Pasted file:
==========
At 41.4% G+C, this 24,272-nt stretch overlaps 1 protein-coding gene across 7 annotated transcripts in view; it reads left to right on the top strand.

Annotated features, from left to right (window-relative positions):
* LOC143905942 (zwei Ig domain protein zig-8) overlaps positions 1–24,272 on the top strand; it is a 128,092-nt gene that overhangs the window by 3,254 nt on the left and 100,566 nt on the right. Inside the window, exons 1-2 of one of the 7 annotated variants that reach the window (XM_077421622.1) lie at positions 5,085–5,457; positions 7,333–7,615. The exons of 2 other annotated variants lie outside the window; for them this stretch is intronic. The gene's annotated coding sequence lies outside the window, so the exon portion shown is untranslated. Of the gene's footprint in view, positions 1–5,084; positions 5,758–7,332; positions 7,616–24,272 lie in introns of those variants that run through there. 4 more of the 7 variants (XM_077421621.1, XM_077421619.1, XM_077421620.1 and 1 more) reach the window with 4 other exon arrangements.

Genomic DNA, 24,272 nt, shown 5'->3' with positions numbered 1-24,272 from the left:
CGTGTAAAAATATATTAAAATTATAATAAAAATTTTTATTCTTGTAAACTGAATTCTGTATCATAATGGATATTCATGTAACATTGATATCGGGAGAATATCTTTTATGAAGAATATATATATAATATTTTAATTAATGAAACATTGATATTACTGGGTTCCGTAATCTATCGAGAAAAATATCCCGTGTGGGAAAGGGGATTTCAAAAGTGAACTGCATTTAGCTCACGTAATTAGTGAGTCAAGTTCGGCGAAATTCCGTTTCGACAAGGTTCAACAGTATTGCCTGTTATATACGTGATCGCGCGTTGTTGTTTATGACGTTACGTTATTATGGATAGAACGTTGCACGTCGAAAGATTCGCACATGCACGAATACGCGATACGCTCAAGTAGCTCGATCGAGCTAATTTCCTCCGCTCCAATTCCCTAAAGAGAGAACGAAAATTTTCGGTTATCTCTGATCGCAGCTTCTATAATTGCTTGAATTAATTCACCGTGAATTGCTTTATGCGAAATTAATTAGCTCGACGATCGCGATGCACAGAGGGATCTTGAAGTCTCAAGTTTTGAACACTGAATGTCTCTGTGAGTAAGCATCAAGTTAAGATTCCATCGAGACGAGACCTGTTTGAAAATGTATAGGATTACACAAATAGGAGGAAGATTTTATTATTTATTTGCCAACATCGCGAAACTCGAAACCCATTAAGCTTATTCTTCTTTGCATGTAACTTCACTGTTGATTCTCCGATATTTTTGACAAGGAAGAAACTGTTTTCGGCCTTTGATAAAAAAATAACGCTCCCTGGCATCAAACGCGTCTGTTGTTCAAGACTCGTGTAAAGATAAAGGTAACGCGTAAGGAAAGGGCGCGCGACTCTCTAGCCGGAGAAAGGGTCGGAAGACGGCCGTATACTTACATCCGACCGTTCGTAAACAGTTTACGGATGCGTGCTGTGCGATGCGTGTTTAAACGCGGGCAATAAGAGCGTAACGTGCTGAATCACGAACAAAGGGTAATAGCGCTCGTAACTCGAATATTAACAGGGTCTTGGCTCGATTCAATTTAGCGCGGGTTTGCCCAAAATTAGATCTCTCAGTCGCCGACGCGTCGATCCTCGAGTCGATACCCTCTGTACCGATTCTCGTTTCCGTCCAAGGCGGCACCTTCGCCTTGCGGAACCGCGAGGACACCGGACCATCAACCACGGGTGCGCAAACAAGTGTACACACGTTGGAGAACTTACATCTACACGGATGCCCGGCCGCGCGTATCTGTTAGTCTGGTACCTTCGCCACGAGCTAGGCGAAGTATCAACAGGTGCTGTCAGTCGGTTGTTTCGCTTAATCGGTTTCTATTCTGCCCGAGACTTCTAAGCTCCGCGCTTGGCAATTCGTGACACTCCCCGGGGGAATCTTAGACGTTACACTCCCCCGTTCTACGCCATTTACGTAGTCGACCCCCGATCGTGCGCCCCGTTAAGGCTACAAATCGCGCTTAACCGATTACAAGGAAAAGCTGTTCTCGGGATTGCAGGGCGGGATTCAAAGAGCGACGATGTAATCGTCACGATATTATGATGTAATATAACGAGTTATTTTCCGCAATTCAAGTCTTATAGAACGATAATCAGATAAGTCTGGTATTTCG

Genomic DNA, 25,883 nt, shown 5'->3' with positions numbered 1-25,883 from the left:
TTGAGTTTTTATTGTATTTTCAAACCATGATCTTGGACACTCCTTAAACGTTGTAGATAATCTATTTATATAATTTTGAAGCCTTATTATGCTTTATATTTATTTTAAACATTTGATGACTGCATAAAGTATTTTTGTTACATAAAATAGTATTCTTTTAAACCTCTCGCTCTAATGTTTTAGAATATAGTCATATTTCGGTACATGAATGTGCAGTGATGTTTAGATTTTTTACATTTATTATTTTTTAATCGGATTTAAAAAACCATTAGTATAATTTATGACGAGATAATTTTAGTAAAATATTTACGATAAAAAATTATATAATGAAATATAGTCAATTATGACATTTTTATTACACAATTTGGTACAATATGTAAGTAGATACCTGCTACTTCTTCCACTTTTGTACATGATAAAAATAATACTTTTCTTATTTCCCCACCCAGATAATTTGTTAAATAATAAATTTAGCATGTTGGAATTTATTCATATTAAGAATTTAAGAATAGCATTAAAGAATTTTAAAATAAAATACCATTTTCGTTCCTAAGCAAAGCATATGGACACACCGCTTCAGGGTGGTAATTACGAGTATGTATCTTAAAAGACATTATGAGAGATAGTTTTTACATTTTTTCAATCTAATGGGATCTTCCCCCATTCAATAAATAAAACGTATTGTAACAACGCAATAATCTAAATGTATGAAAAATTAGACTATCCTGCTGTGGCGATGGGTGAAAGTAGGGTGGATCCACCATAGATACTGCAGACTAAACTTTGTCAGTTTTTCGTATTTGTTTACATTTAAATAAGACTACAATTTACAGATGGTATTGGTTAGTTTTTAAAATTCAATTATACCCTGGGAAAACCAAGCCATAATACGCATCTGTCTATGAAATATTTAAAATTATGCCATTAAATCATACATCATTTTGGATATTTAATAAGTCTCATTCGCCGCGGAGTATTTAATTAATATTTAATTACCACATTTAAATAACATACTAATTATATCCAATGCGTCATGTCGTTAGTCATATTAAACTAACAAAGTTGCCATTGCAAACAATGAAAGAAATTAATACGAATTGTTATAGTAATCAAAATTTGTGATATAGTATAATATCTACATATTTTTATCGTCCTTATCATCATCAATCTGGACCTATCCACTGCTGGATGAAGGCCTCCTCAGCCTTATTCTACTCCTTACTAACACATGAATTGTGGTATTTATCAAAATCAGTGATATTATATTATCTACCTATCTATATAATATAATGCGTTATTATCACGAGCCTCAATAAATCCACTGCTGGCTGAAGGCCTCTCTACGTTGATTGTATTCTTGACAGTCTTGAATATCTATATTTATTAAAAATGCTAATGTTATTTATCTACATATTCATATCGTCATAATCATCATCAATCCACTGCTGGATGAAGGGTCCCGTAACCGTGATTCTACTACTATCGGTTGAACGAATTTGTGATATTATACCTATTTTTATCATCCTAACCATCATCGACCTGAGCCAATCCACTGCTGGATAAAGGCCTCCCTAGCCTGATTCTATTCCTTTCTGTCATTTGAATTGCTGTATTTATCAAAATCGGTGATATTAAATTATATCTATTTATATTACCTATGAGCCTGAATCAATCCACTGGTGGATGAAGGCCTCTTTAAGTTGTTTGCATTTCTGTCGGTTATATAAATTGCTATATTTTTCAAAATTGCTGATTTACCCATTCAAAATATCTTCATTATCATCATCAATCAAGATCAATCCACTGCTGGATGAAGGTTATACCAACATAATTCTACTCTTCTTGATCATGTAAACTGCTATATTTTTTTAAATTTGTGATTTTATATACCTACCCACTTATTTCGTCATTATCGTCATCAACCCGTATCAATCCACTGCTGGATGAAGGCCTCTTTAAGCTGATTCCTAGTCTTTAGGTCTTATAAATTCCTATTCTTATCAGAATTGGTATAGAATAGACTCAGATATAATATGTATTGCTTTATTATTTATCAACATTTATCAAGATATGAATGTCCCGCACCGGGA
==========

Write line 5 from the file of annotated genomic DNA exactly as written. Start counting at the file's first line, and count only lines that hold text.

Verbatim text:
CGTGTAAAAATATATTAAAATTATAATAAAAATTTTTATTCTTGTAAACTGAATTCTGTATCATAATGGATATTCATGTAACATTGATATCGGGAGAATATCTTTTATGAAGAATATATATATAATATTTTAATTAATGAAACATTGATATTACTGGGTTCCGTAATCTATCGAGAAAAATATCCCGTGTGGGAAAGGGGATTTCAAAAGTGAACTGCATTTAGCTCACGTAATTAGTGAGTCAAGTTCGGCGAAATTCCGTTTCGACAAGGTTCAACAGTATTGCCTGTTATATACGTGATCGCGCGTTGTTGTTTATGACGTTACGTTATTATGGATAGAACGTTGCACGTCGAAAGATTCGCACATGCACGAATACGCGATACGCTCAAGTAGCTCGATCGAGCTAATTTCCTCCGCTCCAATTCCCTAAAGAGAGAACGAAAATTTTCGGTTATCTCTGATCGCAGCTTCTATAATTGCTTGAATTAATTCACCGTGAATTGCTTTATGCGAAATTAATTAGCTCGACGATCGCGATGCACAGAGGGATCTTGAAGTCTCAAGTTTTGAACACTGAATGTCTCTGTGAGTAAGCATCAAGTTAAGATTCCATCGAGACGAGACCTGTTTGAAAATGTATAGGATTACACAAATAGGAGGAAGATTTTATTATTTATTTGCCAACATCGCGAAACTCGAAACCCATTAAGCTTATTCTTCTTTGCATGTAACTTCACTGTTGATTCTCCGATATTTTTGACAAGGAAGAAACTGTTTTCGGCCTTTGATAAAAAAATAACGCTCCCTGGCATCAAACGCGTCTGTTGTTCAAGACTCGTGTAAAGATAAAGGTAACGCGTAAGGAAAGGGCGCGCGACTCTCTAGCCGGAGAAAGGGTCGGAAGACGGCCGTATACTTACATCCGACCGTTCGTAAACAGTTTACGGATGCGTGCTGTGCGATGCGTGTTTAAACGCGGGCAATAAGAGCGTAACGTGCTGAATCACGAACAAAGGGTAATAGCGCTCGTAACTCGAATATTAACAGGGTCTTGGCTCGATTCAATTTAGCGCGGGTTTGCCCAAAATTAGATCTCTCAGTCGCCGACGCGTCGATCCTCGAGTCGATACCCTCTGTACCGATTCTCGTTTCCGTCCAAGGCGGCACCTTCGCCTTGCGGAACCGCGAGGACACCGGACCATCAACCACGGGTGCGCAAACAAGTGTACACACGTTGGAGAACTTACATCTACACGGATGCCCGGCCGCGCGTATCTGTTAGTCTGGTACCTTCGCCACGAGCTAGGCGAAGTATCAACAGGTGCTGTCAGTCGGTTGTTTCGCTTAATCGGTTTCTATTCTGCCCGAGACTTCTAAGCTCCGCGCTTGGCAATTCGTGACACTCCCCGGGGGAATCTTAGACGTTACACTCCCCCGTTCTACGCCATTTACGTAGTCGACCCCCGATCGTGCGCCCCGTTAAGGCTACAAATCGCGCTTAACCGATTACAAGGAAAAGCTGTTCTCGGGATTGCAGGGCGGGATTCAAAGAGCGACGATGTAATCGTCACGATATTATGATGTAATATAACGAGTTATTTTCCGCAATTCAAGTCTTATAGAACGATAATCAGATAAGTCTGGTATTTCG